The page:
Historically, finishing fifth in the Championship and winning the play-off final is the best sign, because of the four teams to have done so, just one has been relegated (2009/10 Burnley) while the other three teams have enjoyed prolonged stays in the Premier League (Aston Villa have now stayed up for a fourth consecutive season, Huddersfield enjoyed a short but memorable two-year spell at the top, while Crystal Palace have not been relegated since).

For Coventry City who currently are in fifth, this is a very good sign, and were they to win on Saturday, then the club could potentially see a prolonged stretch in the top-flight, if history is anything to go by. Now just two teams have finished 6th and have been promoted, so the data sample is small, with West Ham enjoying a 6-year stay after their promotion in 2004/05 after finishing 6th. However, Blackpool did the same in the 2009/10 campaign but would last just a single season in the Premier League.

Ultimately, a fifth-place finish and then winning the play-offs is historically the best route to a prolonged stay in the Premier League, while doing the same after finishing in third place is also somewhat of a good way to guarantee safety, but less so than finishing fifth, based on performances over previous years. Clubs such as West Ham, Brentford, Swansea, Aston Villa and Crystal Palace have all had sustained stays in the Premier League after finishing in either of those positions in the Championship.

Another trend that is consistently followed by play-off winners is that they subscribe to the “40-points-equals-safety” mantra that has become imprinted on the Premier League. nine of the 18 play-off winners have been relegated with less than 40 points, while just three have got less than 40 but have managed to stay up (Nottingham Forest could make this four), showing that there is some truth to that famed statement. And for the teams who managed to break the 40-point mark, that is a good sign because all 5 of the teams to have done that in the past have all gone on to have long stays in the Premier League, with West Ham and Crystal Palace (and potentially Brentford) being mainstays since, while Brentford could go on to replicate this in future years if they can carry on performing how they have been.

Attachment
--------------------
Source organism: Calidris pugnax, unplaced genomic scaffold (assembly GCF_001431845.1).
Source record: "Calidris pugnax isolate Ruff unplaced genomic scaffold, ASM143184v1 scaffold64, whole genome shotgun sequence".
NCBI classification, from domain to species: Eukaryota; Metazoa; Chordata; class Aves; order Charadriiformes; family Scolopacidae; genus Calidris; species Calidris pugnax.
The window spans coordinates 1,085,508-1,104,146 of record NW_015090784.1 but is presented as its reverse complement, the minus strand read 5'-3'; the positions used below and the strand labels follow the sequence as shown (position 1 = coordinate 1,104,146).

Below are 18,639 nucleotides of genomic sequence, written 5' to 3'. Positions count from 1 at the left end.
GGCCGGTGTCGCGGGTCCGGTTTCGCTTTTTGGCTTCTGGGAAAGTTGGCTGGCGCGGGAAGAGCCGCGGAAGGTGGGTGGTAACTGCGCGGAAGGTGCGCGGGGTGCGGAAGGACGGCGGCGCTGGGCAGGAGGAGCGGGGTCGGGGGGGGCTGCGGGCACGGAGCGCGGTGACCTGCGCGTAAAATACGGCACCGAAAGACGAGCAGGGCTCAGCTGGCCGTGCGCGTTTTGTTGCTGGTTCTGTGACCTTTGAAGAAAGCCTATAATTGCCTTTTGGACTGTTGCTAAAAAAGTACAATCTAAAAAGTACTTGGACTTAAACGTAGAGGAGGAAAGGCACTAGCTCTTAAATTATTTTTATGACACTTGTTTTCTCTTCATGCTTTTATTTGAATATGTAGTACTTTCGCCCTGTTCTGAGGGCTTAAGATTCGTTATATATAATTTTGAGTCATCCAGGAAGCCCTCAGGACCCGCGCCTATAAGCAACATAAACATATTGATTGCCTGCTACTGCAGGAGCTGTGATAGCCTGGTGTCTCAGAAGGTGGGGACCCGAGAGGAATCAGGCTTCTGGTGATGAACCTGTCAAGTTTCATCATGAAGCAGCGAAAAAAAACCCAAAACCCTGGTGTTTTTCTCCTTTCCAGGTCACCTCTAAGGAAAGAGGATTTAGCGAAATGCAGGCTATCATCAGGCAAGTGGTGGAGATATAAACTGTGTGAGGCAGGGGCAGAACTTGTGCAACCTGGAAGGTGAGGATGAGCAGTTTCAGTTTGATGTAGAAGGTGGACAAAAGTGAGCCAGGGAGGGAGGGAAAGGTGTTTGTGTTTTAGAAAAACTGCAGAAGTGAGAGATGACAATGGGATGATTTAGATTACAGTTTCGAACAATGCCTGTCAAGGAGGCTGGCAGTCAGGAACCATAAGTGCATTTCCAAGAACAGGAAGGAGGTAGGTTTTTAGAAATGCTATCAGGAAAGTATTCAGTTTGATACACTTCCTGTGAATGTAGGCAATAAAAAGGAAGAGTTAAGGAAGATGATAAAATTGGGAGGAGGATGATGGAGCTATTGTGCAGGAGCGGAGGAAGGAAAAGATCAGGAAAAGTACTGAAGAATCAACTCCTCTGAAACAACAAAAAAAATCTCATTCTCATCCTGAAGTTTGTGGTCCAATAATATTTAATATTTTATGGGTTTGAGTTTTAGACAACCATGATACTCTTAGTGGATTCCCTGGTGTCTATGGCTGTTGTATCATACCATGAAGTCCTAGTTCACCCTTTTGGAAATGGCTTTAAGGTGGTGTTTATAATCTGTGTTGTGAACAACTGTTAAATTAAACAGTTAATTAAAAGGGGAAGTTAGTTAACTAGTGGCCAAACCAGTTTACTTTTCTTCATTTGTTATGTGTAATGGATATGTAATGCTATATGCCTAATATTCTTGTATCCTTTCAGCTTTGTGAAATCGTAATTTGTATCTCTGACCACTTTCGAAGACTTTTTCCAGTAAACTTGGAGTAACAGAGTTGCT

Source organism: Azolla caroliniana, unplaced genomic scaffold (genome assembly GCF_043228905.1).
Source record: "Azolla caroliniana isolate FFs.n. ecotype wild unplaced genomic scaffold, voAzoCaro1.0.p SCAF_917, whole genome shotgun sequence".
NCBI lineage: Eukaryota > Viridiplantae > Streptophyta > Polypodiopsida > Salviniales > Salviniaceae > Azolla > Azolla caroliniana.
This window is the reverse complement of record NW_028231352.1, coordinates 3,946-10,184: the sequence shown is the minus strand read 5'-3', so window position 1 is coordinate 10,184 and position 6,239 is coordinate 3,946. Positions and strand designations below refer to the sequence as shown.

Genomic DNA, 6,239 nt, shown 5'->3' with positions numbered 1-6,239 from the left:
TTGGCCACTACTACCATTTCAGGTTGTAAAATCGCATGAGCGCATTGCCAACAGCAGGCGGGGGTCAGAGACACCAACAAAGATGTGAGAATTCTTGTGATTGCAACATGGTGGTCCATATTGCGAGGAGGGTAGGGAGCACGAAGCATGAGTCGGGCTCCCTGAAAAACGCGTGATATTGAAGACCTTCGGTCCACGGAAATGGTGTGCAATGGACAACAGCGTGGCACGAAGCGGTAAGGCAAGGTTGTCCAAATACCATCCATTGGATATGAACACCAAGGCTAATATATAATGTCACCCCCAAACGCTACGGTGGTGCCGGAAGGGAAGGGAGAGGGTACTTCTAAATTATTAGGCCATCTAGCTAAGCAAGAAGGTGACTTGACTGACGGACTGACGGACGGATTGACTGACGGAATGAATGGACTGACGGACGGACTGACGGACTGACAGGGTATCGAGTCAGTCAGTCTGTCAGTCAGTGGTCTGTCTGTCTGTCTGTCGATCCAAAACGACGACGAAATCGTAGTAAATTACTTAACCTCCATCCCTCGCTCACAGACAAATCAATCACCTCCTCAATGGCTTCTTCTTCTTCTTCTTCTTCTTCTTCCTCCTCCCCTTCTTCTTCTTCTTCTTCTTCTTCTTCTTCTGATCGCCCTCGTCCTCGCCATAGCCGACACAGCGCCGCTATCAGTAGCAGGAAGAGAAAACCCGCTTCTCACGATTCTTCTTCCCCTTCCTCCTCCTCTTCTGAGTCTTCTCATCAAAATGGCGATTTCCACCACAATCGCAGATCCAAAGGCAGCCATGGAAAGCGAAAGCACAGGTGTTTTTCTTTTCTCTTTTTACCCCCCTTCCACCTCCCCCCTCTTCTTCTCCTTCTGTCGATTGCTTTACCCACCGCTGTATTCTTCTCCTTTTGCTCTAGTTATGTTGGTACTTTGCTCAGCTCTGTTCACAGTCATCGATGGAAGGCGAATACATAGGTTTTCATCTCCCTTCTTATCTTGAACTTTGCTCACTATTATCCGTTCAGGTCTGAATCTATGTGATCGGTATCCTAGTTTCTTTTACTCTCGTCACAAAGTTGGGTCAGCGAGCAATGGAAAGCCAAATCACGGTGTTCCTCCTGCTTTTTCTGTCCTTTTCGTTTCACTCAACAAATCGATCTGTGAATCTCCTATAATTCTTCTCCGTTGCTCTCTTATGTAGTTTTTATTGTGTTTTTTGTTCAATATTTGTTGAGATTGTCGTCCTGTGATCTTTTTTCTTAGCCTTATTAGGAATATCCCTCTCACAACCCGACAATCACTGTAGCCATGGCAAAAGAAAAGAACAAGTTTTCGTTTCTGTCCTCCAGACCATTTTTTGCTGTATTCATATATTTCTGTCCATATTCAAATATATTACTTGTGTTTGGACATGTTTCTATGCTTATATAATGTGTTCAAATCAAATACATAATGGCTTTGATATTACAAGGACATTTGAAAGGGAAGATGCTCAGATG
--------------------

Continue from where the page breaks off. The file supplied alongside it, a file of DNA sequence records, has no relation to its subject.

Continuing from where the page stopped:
How Sides That Earned Automatic Promotion Have Fared in the Premier League

Now let’s take a brief look at the records of the teams who didn’t participate in the play-offs because they were automatically promoted - the two clubs who finished first and second. By a slim majority, the team who finished first in the Championship tended to survive in the Premier League more often than the team who finished second.

This makes sense, because the club who finished first in the Championship were obviously the better club out of the two competing teams, and so were more likely to stay up in the Premier League due to their superiority and quality out of the two. Out of the past 18 Championship seasons, the team who has finished first survived their first season in the Premier League 12 times, whereas the team who finished second survived their first season 11 times.

Therefore, the team who finished first ended up being relegated back to the Championship six times, with the second-place team tasting relegation seven times. As you can see, it is very close when it comes to separating the first and second-place teams like this. But ultimately, whichever club finishes first in the Championship is destined for somewhat of a longer stay in the Premier League than whoever finishes second, with more first-place teams staying in the Premier League both overall and for at least a three-year period more than second-placed Championship teams do.

Interestingly though, teams who end up finishing second in the Championship seem to enjoy longer stays in the Premier League than the clubs who finish first. Taking into consideration the combined total length of the stays in the top-flight that each second-place Championship team has who has survived for at least one season since 2004/05, those teams tend to spend an average of 5.27 years in the Premier League, which is more than the 4.75 years that first-place teams tend to do.